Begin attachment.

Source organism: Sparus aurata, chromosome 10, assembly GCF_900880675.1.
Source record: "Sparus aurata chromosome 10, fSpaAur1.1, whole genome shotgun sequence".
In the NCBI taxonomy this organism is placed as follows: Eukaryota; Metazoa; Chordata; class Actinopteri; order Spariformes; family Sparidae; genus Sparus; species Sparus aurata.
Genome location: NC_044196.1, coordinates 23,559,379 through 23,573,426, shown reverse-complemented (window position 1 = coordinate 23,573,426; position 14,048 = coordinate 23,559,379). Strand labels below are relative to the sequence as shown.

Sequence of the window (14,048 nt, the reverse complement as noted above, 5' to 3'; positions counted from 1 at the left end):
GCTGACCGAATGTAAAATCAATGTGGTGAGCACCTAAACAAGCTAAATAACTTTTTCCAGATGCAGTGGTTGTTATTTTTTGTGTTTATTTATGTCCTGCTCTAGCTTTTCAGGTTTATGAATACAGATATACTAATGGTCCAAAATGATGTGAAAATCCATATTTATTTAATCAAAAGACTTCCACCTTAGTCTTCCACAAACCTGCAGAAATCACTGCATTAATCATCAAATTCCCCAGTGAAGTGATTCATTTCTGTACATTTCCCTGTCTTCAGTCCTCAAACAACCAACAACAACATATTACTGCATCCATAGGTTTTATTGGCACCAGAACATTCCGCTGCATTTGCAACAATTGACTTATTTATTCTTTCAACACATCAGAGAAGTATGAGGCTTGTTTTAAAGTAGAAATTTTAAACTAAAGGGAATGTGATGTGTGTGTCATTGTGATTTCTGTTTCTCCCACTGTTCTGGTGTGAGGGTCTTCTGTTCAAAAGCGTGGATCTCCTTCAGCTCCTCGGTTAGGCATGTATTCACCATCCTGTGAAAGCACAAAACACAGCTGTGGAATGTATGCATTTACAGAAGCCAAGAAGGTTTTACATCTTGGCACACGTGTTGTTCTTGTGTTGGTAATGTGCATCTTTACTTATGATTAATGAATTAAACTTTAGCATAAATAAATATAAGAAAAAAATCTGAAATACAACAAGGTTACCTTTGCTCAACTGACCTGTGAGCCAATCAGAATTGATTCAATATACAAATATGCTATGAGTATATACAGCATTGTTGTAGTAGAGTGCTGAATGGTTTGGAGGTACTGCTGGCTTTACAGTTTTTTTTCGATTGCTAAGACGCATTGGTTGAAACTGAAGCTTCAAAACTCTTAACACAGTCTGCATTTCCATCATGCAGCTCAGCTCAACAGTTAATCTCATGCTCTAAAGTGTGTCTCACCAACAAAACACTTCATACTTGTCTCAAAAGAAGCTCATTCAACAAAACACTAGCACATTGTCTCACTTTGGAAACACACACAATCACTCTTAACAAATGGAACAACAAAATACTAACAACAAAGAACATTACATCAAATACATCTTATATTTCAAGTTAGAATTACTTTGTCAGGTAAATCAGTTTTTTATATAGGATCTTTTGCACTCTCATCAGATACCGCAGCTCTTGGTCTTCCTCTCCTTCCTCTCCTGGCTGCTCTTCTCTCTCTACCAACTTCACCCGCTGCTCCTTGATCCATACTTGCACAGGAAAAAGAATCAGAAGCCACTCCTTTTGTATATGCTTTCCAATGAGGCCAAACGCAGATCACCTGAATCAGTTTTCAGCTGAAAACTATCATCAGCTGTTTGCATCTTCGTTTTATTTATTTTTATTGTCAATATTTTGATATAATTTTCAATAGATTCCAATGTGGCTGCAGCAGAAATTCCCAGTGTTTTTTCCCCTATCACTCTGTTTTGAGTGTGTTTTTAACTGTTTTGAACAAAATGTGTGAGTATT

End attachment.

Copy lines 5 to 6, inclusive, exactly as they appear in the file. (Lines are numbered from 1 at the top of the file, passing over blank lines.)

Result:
Sequence of the window (14,048 nt, the reverse complement as noted above, 5' to 3'; positions counted from 1 at the left end):
GCTGACCGAATGTAAAATCAATGTGGTGAGCACCTAAACAAGCTAAATAACTTTTTCCAGATGCAGTGGTTGTTATTTTTTGTGTTTATTTATGTCCTGCTCTAGCTTTTCAGGTTTATGAATACAGATATACTAATGGTCCAAAATGATGTGAAAATCCATATTTATTTAATCAAAAGACTTCCACCTTAGTCTTCCACAAACCTGCAGAAATCACTGCATTAATCATCAAATTCCCCAGTGAAGTGATTCATTTCTGTACATTTCCCTGTCTTCAGTCCTCAAACAACCAACAACAACATATTACTGCATCCATAGGTTTTATTGGCACCAGAACATTCCGCTGCATTTGCAACAATTGACTTATTTATTCTTTCAACACATCAGAGAAGTATGAGGCTTGTTTTAAAGTAGAAATTTTAAACTAAAGGGAATGTGATGTGTGTGTCATTGTGATTTCTGTTTCTCCCACTGTTCTGGTGTGAGGGTCTTCTGTTCAAAAGCGTGGATCTCCTTCAGCTCCTCGGTTAGGCATGTATTCACCATCCTGTGAAAGCACAAAACACAGCTGTGGAATGTATGCATTTACAGAAGCCAAGAAGGTTTTACATCTTGGCACACGTGTTGTTCTTGTGTTGGTAATGTGCATCTTTACTTATGATTAATGAATTAAACTTTAGCATAAATAAATATAAGAAAAAAATCTGAAATACAACAAGGTTACCTTTGCTCAACTGACCTGTGAGCCAATCAGAATTGATTCAATATACAAATATGCTATGAGTATATACAGCATTGTTGTAGTAGAGTGCTGAATGGTTTGGAGGTACTGCTGGCTTTACAGTTTTTTTTCGATTGCTAAGACGCATTGGTTGAAACTGAAGCTTCAAAACTCTTAACACAGTCTGCATTTCCATCATGCAGCTCAGCTCAACAGTTAATCTCATGCTCTAAAGTGTGTCTCACCAACAAAACACTTCATACTTGTCTCAAAAGAAGCTCATTCAACAAAACACTAGCACATTGTCTCACTTTGGAAACACACACAATCACTCTTAACAAATGGAACAACAAAATACTAACAACAAAGAACATTACATCAAATACATCTTATATTTCAAGTTAGAATTACTTTGTCAGGTAAATCAGTTTTTTATATAGGATCTTTTGCACTCTCATCAGATACCGCAGCTCTTGGTCTTCCTCTCCTTCCTCTCCTGGCTGCTCTTCTCTCTCTACCAACTTCACCCGCTGCTCCTTGATCCATACTTGCACAGGAAAAAGAATCAGAAGCCACTCCTTTTGTATATGCTTTCCAATGAGGCCAAACGCAGATCACCTGAATCAGTTTTCAGCTGAAAACTATCATCAGCTGTTTGCATCTTCGTTTTATTTATTTTTATTGTCAATATTTTGATATAATTTTCAATAGATTCCAATGTGGCTGCAGCAGAAATTCCCAGTGTTTTTTCCCCTATCACTCTGTTTTGAGTGTGTTTTTAACTGTTTTGAACAAAATGTGTGAGTATT